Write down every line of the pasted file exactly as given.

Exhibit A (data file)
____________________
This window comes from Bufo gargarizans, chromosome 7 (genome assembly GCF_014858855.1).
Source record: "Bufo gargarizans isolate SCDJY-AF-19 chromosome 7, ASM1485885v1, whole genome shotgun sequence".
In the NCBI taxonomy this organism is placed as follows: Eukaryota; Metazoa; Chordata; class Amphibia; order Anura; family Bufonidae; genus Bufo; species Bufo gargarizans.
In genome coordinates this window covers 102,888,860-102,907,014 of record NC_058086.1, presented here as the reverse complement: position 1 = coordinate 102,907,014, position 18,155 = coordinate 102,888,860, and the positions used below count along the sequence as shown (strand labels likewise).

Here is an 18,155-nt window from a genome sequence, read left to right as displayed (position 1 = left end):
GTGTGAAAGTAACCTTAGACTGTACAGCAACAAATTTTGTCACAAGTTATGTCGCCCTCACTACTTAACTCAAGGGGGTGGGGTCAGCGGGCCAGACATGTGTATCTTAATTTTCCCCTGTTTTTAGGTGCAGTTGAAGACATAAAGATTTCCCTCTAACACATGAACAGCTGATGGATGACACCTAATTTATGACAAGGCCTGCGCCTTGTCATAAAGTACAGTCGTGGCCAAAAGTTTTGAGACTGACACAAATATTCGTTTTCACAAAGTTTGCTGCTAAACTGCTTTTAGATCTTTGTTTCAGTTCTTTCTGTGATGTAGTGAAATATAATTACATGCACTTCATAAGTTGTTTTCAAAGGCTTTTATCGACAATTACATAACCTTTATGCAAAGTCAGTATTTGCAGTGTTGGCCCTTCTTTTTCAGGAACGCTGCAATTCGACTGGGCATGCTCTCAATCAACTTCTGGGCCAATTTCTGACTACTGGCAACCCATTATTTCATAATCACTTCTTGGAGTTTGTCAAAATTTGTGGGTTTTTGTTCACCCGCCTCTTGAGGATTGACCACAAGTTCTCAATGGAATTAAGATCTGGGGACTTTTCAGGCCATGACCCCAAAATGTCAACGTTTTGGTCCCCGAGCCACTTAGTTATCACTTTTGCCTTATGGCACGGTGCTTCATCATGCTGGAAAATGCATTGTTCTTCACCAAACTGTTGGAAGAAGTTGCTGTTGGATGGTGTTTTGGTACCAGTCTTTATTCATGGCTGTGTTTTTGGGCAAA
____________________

This window comes from Bufo gargarizans, chromosome 7 (genome assembly GCF_014858855.1).
Source record: "Bufo gargarizans isolate SCDJY-AF-19 chromosome 7, ASM1485885v1, whole genome shotgun sequence".
In the NCBI taxonomy this organism is placed as follows: Eukaryota; Metazoa; Chordata; class Amphibia; order Anura; family Bufonidae; genus Bufo; species Bufo gargarizans.
In genome coordinates this window covers 102,888,860-102,907,014 of record NC_058086.1, presented here as the reverse complement: position 1 = coordinate 102,907,014, position 18,155 = coordinate 102,888,860, and the positions used below count along the sequence as shown (strand labels likewise).

Here is an 18,155-nt window from a genome sequence, read left to right as displayed (position 1 = left end):
GTGTGAAAGTAACCTTAGACTGTACAGCAACAAATTTTGTCACAAGTTATGTCGCCCTCACTACTTAACTCAAGGGGGTGGGGTCAGCGGGCCAGACATGTGTATCTTAATTTTCCCCTGTTTTTAGGTGCAGTTGAAGACATAAAGATTTCCCTCTAACACATGAACAGCTGATGGATGACACCTAATTTATGACAAGGCCTGCGCCTTGTCATAAAGTACAGTCGTGGCCAAAAGTTTTGAGACTGACACAAATATTCGTTTTCACAAAGTTTGCTGCTAAACTGCTTTTAGATCTTTGTTTCAGTTCTTTCTGTGATGTAGTGAAATATAATTACATGCACTTCATAAGTTGTTTTCAAAGGCTTTTATCGACAATTACATAACCTTTATGCAAAGTCAGTATTTGCAGTGTTGGCCCTTCTTTTTCAGGAACGCTGCAATTCGACTGGGCATGCTCTCAATCAACTTCTGGGCCAATTTCTGACTACTGGCAACCCATTATTTCATAATCACTTCTTGGAGTTTGTCAAAATTTGTGGGTTTTTGTTCACCCGCCTCTTGAGGATTGACCACAAGTTCTCAATGGAATTAAGATCTGGGGACTTTTCAGGCCATGACCCCAAAATGTCAACGTTTTGGTCCCCGAGCCACTTAGTTATCACTTTTGCCTTATGGCACGGTGCTTCATCATGCTGGAAAATGCATTGTTCTTCACCAAACTGTTGGAAGAAGTTGCTGTTGGATGGTGTTTTGGTACCAGTCTTTATTCATGGCTGTGTTTTTGGGCAAA